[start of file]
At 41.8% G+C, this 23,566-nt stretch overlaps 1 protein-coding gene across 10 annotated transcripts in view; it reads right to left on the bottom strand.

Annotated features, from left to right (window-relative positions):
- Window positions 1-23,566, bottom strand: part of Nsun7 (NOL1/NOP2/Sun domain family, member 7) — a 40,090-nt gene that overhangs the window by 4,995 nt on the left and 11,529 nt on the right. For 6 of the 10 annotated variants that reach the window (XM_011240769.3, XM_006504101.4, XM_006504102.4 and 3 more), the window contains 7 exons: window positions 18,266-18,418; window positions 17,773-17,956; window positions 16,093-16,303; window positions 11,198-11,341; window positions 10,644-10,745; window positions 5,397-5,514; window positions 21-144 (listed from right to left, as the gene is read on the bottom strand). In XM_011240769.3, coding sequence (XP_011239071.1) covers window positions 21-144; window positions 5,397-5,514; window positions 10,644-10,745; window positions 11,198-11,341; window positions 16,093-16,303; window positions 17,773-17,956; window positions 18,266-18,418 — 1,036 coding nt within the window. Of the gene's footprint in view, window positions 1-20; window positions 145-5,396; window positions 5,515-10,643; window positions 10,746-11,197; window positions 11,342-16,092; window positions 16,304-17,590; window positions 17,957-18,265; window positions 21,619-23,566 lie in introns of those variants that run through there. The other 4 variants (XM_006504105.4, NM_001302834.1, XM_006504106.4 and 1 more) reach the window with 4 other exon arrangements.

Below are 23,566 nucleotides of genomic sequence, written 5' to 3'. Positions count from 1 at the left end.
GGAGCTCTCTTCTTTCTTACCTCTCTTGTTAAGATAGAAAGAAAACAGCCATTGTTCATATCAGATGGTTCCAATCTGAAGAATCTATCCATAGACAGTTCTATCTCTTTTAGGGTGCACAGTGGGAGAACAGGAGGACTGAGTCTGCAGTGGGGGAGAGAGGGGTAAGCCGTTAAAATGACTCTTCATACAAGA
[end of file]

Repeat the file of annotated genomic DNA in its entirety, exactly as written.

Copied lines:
At 41.8% G+C, this 23,566-nt stretch overlaps 1 protein-coding gene across 10 annotated transcripts in view; it reads right to left on the bottom strand.

Annotated features, from left to right (window-relative positions):
- Window positions 1-23,566, bottom strand: part of Nsun7 (NOL1/NOP2/Sun domain family, member 7) — a 40,090-nt gene that overhangs the window by 4,995 nt on the left and 11,529 nt on the right. For 6 of the 10 annotated variants that reach the window (XM_011240769.3, XM_006504101.4, XM_006504102.4 and 3 more), the window contains 7 exons: window positions 18,266-18,418; window positions 17,773-17,956; window positions 16,093-16,303; window positions 11,198-11,341; window positions 10,644-10,745; window positions 5,397-5,514; window positions 21-144 (listed from right to left, as the gene is read on the bottom strand). In XM_011240769.3, coding sequence (XP_011239071.1) covers window positions 21-144; window positions 5,397-5,514; window positions 10,644-10,745; window positions 11,198-11,341; window positions 16,093-16,303; window positions 17,773-17,956; window positions 18,266-18,418 — 1,036 coding nt within the window. Of the gene's footprint in view, window positions 1-20; window positions 145-5,396; window positions 5,515-10,643; window positions 10,746-11,197; window positions 11,342-16,092; window positions 16,304-17,590; window positions 17,957-18,265; window positions 21,619-23,566 lie in introns of those variants that run through there. The other 4 variants (XM_006504105.4, NM_001302834.1, XM_006504106.4 and 1 more) reach the window with 4 other exon arrangements.

Below are 23,566 nucleotides of genomic sequence, written 5' to 3'. Positions count from 1 at the left end.
GGAGCTCTCTTCTTTCTTACCTCTCTTGTTAAGATAGAAAGAAAACAGCCATTGTTCATATCAGATGGTTCCAATCTGAAGAATCTATCCATAGACAGTTCTATCTCTTTTAGGGTGCACAGTGGGAGAACAGGAGGACTGAGTCTGCAGTGGGGGAGAGAGGGGTAAGCCGTTAAAATGACTCTTCATACAAGA